Gut dysbiosis could be a factor in illnesses outside of the gastrointestinal tract as well. Shreiner and colleagues’ review included studies linking gut microbes and production of the proatherosclerotic metabolite trimethylamine-N-oxide (TMAO), which has been associated with increased risk for cardiovascular events. A separate metabolomics-focused review published in 2015 also identified microbe-produced TMAO as a potential cardiovascular risk, but warned of dietary impacts and other potential confounders.
Similarly, numerous studies are investigating the relationship between the gut microbiome and neuroendrocrinal system, according to Emeran A. Mayer, MD, PhD, professor of medicine and psychiatry in the division of digestive diseases at the David Geffen School of Medicine, University of California, Los Angeles.
“This concept that benign microbes in the gut would be able to influence the brain behavior didn’t really exist before 10 years ago,” Mayer told Healio Gastroenterology. “There was already information and very intriguing findings about how parasites from the gut can get into the brain and change behavior, with toxoplasmosis being the most spectacular example, but that idea was not applied to the vast number of microbes that live in us in synergy with our gut and the host.”
To demonstrate the link between gut microbiota and brain responses, Mayer and colleagues randomly assigned female participants to receive fermented milk with probiotic, unfermented milk with no probiotic or no intervention. They compared functional MRI scans of the participants, who also were given a standardized emotional faces recognition task, and found altered responses associated with changes in midbrain connectivity among those given the fermented milk.
“In terms of proof-of-principle study, [we showed] there is a connection between gut microbiota and brain response to an emotional stimulus,” he said.
Mayer noted that this was among the few published nonanimal studies offering clear evidence of the gut-microbiome-brain axis, and that no well designed studies have examined microbiome-based interventions in psychiatric disorders. In contrast, he continued, more conclusive data is available in the realm of obesity and weight loss.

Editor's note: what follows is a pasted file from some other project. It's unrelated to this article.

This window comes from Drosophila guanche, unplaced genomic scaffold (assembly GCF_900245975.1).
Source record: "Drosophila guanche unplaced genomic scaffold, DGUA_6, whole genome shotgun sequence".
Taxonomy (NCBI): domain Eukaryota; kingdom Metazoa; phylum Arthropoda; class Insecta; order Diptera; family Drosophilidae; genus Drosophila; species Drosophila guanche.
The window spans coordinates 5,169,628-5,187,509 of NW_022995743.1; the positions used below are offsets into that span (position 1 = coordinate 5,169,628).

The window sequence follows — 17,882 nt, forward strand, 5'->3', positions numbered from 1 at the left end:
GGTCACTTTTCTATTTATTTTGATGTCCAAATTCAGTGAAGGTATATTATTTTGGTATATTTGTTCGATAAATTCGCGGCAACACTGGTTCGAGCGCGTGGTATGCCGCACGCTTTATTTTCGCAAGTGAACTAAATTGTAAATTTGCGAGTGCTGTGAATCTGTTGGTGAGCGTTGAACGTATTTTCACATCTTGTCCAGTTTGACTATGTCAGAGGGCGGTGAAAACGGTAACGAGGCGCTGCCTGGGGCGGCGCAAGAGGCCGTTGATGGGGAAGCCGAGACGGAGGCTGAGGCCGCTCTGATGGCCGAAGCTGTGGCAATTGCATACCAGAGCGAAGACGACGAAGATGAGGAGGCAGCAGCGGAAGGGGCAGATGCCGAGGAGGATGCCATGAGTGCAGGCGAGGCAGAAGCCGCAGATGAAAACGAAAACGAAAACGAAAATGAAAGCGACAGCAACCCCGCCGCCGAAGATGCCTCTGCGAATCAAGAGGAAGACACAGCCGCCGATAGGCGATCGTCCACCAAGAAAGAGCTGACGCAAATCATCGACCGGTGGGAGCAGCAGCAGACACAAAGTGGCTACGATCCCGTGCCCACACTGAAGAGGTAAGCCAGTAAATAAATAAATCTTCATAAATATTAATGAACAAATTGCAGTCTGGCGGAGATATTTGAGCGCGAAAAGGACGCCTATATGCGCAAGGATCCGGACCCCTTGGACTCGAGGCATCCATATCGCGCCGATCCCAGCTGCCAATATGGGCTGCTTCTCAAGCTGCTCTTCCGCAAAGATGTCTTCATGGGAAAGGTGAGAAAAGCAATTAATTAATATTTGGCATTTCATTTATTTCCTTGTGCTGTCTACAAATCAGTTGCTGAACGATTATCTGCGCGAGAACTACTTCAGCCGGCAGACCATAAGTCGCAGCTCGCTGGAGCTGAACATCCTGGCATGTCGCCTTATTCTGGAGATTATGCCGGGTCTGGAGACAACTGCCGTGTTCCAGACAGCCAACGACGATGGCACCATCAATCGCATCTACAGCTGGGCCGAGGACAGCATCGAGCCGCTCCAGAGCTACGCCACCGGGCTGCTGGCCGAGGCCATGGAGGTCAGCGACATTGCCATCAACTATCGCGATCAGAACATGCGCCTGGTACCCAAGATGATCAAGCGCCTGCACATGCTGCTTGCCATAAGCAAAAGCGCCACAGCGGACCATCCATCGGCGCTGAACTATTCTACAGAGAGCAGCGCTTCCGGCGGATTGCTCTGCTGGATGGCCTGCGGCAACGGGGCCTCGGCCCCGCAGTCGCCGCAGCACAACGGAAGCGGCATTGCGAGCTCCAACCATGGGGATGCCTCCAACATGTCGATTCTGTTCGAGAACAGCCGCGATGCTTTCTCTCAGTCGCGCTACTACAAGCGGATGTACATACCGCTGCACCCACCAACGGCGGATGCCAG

“It’s certainly not known why people lose so much weight from [bariatric] surgery and are able to maintain the reduced weight but pretty much fail every other attempt for weight reduction,” Mayer said. “But it has been speculated that the significant change in gut microbial composition following the surgery is related to the rapid postprandial change in food preferences and brain changes.”
This theory was at the forefront of a 2014 data review by Joe Alcock, MD, MSCR, associate professor of emergency medicine at the University of New Mexico, and colleagues, who suggested that interventions to restructure gut microbiota could reduce the microbes’ influence over the eating behaviors of their hosts. A 2015 study by Fredrik Bäckhed, PhD, professor at the University of Gothenburg, and colleagues found that changes to the gut microbiome due to bariatric weight loss surgery could last up to a decade, and that transferring the microbiota after surgery to another host could lead to weight loss.
Mayer said cases involving weight loss and obesity outcomes could be the first to see new microbiome-based interventions because “you don’t have to just rely on subjective symptoms as outcome parameters. You can use weight loss and metabolic parameters as objective parameters in obese subjects,” as opposed to subjective symptoms reported by patients with psychiatric disorders or IBS, for example.
Alternative Anatomical Sites
Ranallo said that although many of the ongoing microbiome studies are centered in the gut — partially due to the ease of obtaining a representative sample from stool — there are clear compositional differences in microbiota collected from other anatomical sites that are the focus of research, including the skin, oral cavity and vaginal tract.
“The vaginal microbiota harbors a less diverse [microbial community] than the gut, but nonetheless, this anatomical site has been very well-studied,” he said.